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And You Thought WGA Was A Mess ...

Oh dear.

As if the furor over Windows Genuine Advantage -- which just keeps going and going -- wasn’t enough, Microsoft said this week that Vista (and Longhorn server, if it ever comes out) will include a whole slew of new, built-in anti-piracy protections. Vista, with these new protections embedded in it, will shut down or severely cripple critical elements of the operating system (think Aero and Internet Explorer) if a user’s copy trips the anti-piracy alarm as being unregistered or improperly activated. And this isn’t just a consumer thing. Business users and partners are going to have to mess with the new activation scheme, too. In fact, the whole thing is quite complicated, as Mary Jo Foley’s excellent Q&A explains ... and it’s eventually coming to every Microsoft product.

Let’s get the obligatory stuff out of the way right now. Yes, piracy is a problem. It costs partners money. It costs Microsoft money. It drives costs up for consumers and businesses. It’s rampant in "emerging markets" such as China and Russia and it’s not exactly unusual in the U.S. and Western Europe. Microsoft has a right and a responsibility to protect itself and its partners against piracy. Fine.

But you know what’s coming next: the freak out. As well it should. There is, as you might imagine, a lot of opposition to this new anti-piracy scheme, much of it hand-wringing over how much power Microsoft will have over its massive user base -- which includes pretty much everybody in the world -- and head-scratching over whether any of Microsoft’s new measures effectively amounts to a Vista "kill switch" (thanks to Michael for the link) that Microsoft can use to pull the computing rug out from under users whenever it darn well pleases. Some even question whether Redmond’s new anti-piracy effort will make potential customers think twice (or maybe three times, considering that many would probably have thought twice to begin with) before investing in Vista.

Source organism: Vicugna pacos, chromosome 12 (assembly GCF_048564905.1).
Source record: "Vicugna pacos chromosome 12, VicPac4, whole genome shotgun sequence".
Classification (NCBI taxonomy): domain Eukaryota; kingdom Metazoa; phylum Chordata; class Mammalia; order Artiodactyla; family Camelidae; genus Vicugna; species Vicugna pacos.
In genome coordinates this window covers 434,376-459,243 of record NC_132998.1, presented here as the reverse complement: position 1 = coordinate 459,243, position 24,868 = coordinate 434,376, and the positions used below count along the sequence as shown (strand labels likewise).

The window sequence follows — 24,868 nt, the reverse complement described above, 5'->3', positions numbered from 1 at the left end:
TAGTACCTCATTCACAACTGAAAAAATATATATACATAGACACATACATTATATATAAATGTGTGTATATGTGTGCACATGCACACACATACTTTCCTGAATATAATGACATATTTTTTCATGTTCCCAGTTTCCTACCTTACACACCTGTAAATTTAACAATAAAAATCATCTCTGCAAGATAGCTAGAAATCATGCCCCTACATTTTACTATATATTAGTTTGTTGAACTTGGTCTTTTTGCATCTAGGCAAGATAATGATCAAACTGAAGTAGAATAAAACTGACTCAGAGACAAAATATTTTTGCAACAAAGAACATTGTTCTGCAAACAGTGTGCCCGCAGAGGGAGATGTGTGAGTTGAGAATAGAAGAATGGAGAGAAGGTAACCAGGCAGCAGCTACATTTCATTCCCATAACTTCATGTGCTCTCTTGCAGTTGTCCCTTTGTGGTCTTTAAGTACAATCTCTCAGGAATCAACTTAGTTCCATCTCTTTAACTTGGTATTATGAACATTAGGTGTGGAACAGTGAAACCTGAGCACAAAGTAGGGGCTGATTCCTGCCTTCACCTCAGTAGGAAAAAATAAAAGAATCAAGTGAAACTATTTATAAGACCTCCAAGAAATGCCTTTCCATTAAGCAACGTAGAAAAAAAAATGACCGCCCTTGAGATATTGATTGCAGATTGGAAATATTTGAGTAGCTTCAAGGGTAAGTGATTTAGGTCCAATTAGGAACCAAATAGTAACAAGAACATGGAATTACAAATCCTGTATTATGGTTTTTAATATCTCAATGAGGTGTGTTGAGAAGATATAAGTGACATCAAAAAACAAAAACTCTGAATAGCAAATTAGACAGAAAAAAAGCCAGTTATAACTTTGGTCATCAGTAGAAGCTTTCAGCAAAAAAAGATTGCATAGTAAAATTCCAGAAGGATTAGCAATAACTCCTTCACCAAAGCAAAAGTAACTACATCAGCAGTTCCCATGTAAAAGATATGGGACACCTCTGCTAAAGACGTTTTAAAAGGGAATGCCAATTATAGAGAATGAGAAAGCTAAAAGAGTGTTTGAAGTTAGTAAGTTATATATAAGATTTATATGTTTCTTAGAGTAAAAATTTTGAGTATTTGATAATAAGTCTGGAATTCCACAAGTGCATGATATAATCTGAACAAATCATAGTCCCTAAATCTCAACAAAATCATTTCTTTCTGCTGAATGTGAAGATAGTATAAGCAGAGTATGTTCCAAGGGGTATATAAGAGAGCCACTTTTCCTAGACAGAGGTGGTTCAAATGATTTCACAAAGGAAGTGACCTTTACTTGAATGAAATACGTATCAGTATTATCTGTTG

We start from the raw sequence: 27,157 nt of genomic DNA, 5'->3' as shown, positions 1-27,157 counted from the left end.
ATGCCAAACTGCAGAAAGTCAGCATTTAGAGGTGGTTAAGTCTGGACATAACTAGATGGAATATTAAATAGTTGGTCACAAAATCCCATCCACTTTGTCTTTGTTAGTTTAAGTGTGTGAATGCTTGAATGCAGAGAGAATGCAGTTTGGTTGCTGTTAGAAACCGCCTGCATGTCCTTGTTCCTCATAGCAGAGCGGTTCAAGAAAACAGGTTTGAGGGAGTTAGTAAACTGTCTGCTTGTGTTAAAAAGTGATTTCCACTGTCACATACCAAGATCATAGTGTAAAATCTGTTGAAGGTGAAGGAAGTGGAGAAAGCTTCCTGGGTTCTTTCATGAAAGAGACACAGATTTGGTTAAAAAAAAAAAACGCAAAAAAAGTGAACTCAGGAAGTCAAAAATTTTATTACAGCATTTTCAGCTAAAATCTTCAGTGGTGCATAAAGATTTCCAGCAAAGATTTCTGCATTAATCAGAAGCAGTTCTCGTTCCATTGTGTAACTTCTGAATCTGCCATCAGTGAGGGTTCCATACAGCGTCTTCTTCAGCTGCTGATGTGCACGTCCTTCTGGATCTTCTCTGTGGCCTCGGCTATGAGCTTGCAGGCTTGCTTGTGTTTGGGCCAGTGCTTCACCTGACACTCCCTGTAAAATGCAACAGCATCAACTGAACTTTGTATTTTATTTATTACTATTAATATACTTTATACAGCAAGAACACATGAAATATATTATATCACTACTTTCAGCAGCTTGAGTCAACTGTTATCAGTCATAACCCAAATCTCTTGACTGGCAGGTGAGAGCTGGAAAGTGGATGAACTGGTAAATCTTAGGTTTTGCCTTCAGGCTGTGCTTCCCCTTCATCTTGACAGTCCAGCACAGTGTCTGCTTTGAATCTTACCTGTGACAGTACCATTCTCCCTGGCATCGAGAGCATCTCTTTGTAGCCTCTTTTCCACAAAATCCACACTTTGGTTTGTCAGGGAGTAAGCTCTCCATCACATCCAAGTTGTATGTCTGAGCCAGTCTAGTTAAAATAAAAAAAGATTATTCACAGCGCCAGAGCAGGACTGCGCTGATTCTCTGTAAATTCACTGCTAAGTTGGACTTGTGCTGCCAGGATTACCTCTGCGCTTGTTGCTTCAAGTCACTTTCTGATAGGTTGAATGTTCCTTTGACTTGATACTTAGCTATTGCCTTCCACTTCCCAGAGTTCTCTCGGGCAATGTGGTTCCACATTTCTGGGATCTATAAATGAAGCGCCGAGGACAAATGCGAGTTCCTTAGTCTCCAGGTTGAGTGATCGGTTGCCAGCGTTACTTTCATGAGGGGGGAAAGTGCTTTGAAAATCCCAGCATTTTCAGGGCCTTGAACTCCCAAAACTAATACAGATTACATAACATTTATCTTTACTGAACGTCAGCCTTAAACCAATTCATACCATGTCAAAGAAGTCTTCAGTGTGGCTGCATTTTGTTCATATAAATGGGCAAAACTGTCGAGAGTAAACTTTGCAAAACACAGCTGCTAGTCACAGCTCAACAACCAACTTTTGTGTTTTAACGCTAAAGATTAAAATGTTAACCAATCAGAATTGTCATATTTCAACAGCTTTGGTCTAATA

All of those concerns are legitimate, but the main problem, as we’ve said here before, is this: WGA doesn’t work, and very little about Microsoft’s record for reliability with first releases of software gives users and partners any reason to be confident that this new anti-piracy stuff will do what it’s supposed to do without being a massive and completely unnecessary pain in the you-know-where. In other words, expect problems, and expect Microsoft to have to scramble to solve them. And maybe enjoy using XP for a little while longer. At least it’ll keep working.

What do you think about Microsoft’s new built-in anti-piracy functions? Have any (more) WGA horror stories? Tell me here or at [email protected].

Posted by Lee Pender on October 05, 2006 at 11:53 AM


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